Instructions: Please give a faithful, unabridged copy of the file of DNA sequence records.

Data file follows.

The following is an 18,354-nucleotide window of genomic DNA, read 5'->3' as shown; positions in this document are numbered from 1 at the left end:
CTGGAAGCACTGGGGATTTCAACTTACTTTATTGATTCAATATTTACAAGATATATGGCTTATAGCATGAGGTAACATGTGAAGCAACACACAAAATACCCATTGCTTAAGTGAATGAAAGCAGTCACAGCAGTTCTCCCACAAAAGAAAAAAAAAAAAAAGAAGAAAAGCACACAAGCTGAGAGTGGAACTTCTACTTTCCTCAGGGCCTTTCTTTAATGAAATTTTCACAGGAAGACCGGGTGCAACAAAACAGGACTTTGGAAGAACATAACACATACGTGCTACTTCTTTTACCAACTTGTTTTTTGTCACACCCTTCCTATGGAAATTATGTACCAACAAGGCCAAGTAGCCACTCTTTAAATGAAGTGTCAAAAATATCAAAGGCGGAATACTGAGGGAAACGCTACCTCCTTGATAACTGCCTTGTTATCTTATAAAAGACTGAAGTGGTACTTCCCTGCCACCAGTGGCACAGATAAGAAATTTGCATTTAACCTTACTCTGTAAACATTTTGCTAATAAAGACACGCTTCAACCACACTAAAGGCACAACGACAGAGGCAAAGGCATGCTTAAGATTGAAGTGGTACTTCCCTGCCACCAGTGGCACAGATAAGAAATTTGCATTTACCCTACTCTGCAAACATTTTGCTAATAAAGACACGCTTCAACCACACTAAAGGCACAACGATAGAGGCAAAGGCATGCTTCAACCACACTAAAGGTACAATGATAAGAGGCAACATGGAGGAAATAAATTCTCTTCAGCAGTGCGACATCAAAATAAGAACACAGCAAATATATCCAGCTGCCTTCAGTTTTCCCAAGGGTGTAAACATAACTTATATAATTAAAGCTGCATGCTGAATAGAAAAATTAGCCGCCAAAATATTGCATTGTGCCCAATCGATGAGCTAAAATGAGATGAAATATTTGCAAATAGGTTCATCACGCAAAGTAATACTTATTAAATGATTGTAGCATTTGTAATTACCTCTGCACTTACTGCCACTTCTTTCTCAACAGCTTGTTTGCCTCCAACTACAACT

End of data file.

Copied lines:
The following is an 18,354-nucleotide window of genomic DNA, read 5'->3' as shown; positions in this document are numbered from 1 at the left end:
CTGGAAGCACTGGGGATTTCAACTTACTTTATTGATTCAATATTTACAAGATATATGGCTTATAGCATGAGGTAACATGTGAAGCAACACACAAAATACCCATTGCTTAAGTGAATGAAAGCAGTCACAGCAGTTCTCCCACAAAAGAAAAAAAAAAAAAAGAAGAAAAGCACACAAGCTGAGAGTGGAACTTCTACTTTCCTCAGGGCCTTTCTTTAATGAAATTTTCACAGGAAGACCGGGTGCAACAAAACAGGACTTTGGAAGAACATAACACATACGTGCTACTTCTTTTACCAACTTGTTTTTTGTCACACCCTTCCTATGGAAATTATGTACCAACAAGGCCAAGTAGCCACTCTTTAAATGAAGTGTCAAAAATATCAAAGGCGGAATACTGAGGGAAACGCTACCTCCTTGATAACTGCCTTGTTATCTTATAAAAGACTGAAGTGGTACTTCCCTGCCACCAGTGGCACAGATAAGAAATTTGCATTTAACCTTACTCTGTAAACATTTTGCTAATAAAGACACGCTTCAACCACACTAAAGGCACAACGACAGAGGCAAAGGCATGCTTAAGATTGAAGTGGTACTTCCCTGCCACCAGTGGCACAGATAAGAAATTTGCATTTACCCTACTCTGCAAACATTTTGCTAATAAAGACACGCTTCAACCACACTAAAGGCACAACGATAGAGGCAAAGGCATGCTTCAACCACACTAAAGGTACAATGATAAGAGGCAACATGGAGGAAATAAATTCTCTTCAGCAGTGCGACATCAAAATAAGAACACAGCAAATATATCCAGCTGCCTTCAGTTTTCCCAAGGGTGTAAACATAACTTATATAATTAAAGCTGCATGCTGAATAGAAAAATTAGCCGCCAAAATATTGCATTGTGCCCAATCGATGAGCTAAAATGAGATGAAATATTTGCAAATAGGTTCATCACGCAAAGTAATACTTATTAAATGATTGTAGCATTTGTAATTACCTCTGCACTTACTGCCACTTCTTTCTCAACAGCTTGTTTGCCTCCAACTACAACT